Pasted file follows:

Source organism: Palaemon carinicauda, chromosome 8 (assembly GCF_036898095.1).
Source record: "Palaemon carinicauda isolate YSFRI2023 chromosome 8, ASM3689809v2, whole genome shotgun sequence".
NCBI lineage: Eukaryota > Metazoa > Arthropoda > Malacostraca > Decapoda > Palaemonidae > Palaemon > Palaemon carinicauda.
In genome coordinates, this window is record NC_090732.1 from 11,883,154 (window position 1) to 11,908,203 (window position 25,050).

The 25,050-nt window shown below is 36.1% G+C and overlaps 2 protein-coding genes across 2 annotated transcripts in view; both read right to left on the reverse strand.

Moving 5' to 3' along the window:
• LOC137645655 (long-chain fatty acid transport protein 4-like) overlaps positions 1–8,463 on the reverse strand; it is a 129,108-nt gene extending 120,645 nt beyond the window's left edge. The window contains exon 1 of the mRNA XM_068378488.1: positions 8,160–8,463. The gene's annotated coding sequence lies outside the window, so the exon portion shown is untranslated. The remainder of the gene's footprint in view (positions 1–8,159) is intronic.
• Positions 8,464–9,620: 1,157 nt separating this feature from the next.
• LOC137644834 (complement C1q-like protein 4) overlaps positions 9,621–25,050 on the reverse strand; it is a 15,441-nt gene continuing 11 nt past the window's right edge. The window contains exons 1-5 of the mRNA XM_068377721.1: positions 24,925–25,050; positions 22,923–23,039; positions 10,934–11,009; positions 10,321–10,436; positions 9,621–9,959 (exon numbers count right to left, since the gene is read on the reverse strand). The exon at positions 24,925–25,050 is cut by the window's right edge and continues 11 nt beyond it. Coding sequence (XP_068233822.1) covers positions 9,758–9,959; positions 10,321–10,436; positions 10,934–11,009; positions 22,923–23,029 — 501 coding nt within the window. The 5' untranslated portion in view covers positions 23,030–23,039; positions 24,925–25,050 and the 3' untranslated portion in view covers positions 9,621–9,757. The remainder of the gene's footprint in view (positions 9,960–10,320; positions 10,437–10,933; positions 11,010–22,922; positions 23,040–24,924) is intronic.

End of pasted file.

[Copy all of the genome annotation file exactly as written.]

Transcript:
Source organism: Palaemon carinicauda, chromosome 8 (assembly GCF_036898095.1).
Source record: "Palaemon carinicauda isolate YSFRI2023 chromosome 8, ASM3689809v2, whole genome shotgun sequence".
NCBI lineage: Eukaryota > Metazoa > Arthropoda > Malacostraca > Decapoda > Palaemonidae > Palaemon > Palaemon carinicauda.
In genome coordinates, this window is record NC_090732.1 from 11,883,154 (window position 1) to 11,908,203 (window position 25,050).

The 25,050-nt window shown below is 36.1% G+C and overlaps 2 protein-coding genes across 2 annotated transcripts in view; both read right to left on the reverse strand.

Moving 5' to 3' along the window:
• LOC137645655 (long-chain fatty acid transport protein 4-like) overlaps positions 1–8,463 on the reverse strand; it is a 129,108-nt gene extending 120,645 nt beyond the window's left edge. The window contains exon 1 of the mRNA XM_068378488.1: positions 8,160–8,463. The gene's annotated coding sequence lies outside the window, so the exon portion shown is untranslated. The remainder of the gene's footprint in view (positions 1–8,159) is intronic.
• Positions 8,464–9,620: 1,157 nt separating this feature from the next.
• LOC137644834 (complement C1q-like protein 4) overlaps positions 9,621–25,050 on the reverse strand; it is a 15,441-nt gene continuing 11 nt past the window's right edge. The window contains exons 1-5 of the mRNA XM_068377721.1: positions 24,925–25,050; positions 22,923–23,039; positions 10,934–11,009; positions 10,321–10,436; positions 9,621–9,959 (exon numbers count right to left, since the gene is read on the reverse strand). The exon at positions 24,925–25,050 is cut by the window's right edge and continues 11 nt beyond it. Coding sequence (XP_068233822.1) covers positions 9,758–9,959; positions 10,321–10,436; positions 10,934–11,009; positions 22,923–23,029 — 501 coding nt within the window. The 5' untranslated portion in view covers positions 23,030–23,039; positions 24,925–25,050 and the 3' untranslated portion in view covers positions 9,621–9,757. The remainder of the gene's footprint in view (positions 9,960–10,320; positions 10,437–10,933; positions 11,010–22,922; positions 23,040–24,924) is intronic.